My Recent DUI Training in Field Sobriety Testing

Earlier this month, I had the pleasure of undergoing training to be certified in DUI detection and Field Sobreity Testing (FST) in accordance to the standards set out by the National Highway Traffic Safety Administration (NHTSA).  I had priously been certified by the State of Georgia in Standardized Field Sobriety Testing, while I was a police officer in DeKalb County, Georgia.  During the training, I learned how to administer the three standardized field sobriety tests, Horizontal Gaze Nystagmus test (HGN), the Walk and Turn test and the One Leg Stand test.  The HGN test looks for nystagmus in the eyes.  Nystagmus is the involuntary jerking of the eyes.  The officers are trained to look for 6 clues.  The clues are lack of smooth pursuit, distinct and sustained nystagmus at maximum deviation, and onset of nystagmus prior to 45 degrees.  If four clues are found, then NHTSA has conducted studies to show that it is 88% accurate that the person has a BAC over a .08.  On the second test, the walk and turn, the officer is looking for eight clues.  Two are in the instructional phase and six are in the walking stage.  They are: Starts too soon, unable to maintain balance, stops while walking, misses heel to toe, walks off line, raises arms, improper turn, and wrong number of steps.  If the officer observes two clues then NHTSA’s study shows it is 79% accurate that the person has a BAC of .08 or more.  The final standardized test is the one leg stand test.  Here, the officer is looking for four clues.  They are: Puts foot down, raises arms, hops, and sways.  If the officers observes two clues then NHTSA’s study shows it is 83% accurate that the person has a BAC of .08 or more.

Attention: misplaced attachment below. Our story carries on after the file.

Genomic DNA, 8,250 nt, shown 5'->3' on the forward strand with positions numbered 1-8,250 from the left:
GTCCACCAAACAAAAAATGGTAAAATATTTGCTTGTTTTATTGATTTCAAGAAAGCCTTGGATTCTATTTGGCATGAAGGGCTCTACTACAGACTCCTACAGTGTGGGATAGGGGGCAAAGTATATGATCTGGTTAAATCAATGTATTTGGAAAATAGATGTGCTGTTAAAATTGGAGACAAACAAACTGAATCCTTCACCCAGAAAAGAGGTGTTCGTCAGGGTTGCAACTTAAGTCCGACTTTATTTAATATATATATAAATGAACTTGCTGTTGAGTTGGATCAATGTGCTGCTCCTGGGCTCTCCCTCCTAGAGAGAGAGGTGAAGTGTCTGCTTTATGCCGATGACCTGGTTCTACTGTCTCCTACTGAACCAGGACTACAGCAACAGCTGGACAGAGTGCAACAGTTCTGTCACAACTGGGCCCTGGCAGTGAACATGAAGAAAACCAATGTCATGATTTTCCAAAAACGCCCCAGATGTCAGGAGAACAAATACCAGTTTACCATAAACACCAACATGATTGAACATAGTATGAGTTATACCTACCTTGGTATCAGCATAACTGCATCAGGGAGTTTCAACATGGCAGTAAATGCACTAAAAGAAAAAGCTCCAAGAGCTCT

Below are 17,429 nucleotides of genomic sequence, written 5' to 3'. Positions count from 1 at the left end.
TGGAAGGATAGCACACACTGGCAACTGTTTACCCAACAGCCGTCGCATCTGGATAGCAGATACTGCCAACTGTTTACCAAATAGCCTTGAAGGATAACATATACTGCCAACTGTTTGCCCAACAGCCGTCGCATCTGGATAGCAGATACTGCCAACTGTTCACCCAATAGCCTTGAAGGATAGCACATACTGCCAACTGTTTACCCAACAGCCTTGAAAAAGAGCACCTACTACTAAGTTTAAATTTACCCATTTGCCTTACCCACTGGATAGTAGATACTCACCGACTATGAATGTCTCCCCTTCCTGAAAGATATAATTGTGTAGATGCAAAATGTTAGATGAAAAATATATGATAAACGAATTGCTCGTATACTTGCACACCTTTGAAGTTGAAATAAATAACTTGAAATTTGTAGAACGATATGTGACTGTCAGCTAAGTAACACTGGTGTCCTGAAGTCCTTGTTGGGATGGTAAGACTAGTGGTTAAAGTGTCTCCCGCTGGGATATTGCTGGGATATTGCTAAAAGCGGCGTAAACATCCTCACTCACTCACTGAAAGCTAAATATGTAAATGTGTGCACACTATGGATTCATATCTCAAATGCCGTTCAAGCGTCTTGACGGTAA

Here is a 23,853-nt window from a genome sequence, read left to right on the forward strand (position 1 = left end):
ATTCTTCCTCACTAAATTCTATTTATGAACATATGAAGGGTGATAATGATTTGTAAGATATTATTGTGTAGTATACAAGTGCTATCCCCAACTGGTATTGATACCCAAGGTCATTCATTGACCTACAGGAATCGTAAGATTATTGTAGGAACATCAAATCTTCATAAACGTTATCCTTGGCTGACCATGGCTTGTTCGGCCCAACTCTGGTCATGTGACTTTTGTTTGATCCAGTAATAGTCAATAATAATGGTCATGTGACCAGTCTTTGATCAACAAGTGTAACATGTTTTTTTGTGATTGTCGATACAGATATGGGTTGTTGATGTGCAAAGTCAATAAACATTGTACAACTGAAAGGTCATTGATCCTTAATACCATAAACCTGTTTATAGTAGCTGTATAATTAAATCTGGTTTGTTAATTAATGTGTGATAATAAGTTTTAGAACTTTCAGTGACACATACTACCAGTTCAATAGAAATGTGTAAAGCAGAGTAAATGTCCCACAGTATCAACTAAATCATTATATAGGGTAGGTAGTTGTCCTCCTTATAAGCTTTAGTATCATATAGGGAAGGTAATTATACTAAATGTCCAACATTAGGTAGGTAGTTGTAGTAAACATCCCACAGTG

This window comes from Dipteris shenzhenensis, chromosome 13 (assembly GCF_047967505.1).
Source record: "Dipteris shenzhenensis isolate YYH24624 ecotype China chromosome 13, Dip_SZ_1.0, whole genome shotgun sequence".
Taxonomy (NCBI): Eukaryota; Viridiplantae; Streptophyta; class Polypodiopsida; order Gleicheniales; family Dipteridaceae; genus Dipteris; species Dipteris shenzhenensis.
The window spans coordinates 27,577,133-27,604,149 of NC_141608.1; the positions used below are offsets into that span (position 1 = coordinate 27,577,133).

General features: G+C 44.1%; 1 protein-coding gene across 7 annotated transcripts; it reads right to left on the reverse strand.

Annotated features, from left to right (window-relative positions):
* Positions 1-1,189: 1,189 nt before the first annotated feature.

Hiring the right attorney to look at the administration of the tests and other factors that could compromise the validity of each test is important in your DUI case.  If you are charged with DUI in Cobb County, Georgia or any surrounding county, please visit my website to discuss your case.

Written by Richard N. Blevins, Jr., former Cobb County State Court prosecutor, Assistant District Attorney in Cobb County, and former police officer.

Written by Allen Trapp who is board certified by the National College for DUI Defense and the author of Georgia DUI Survival Guide Visit Website

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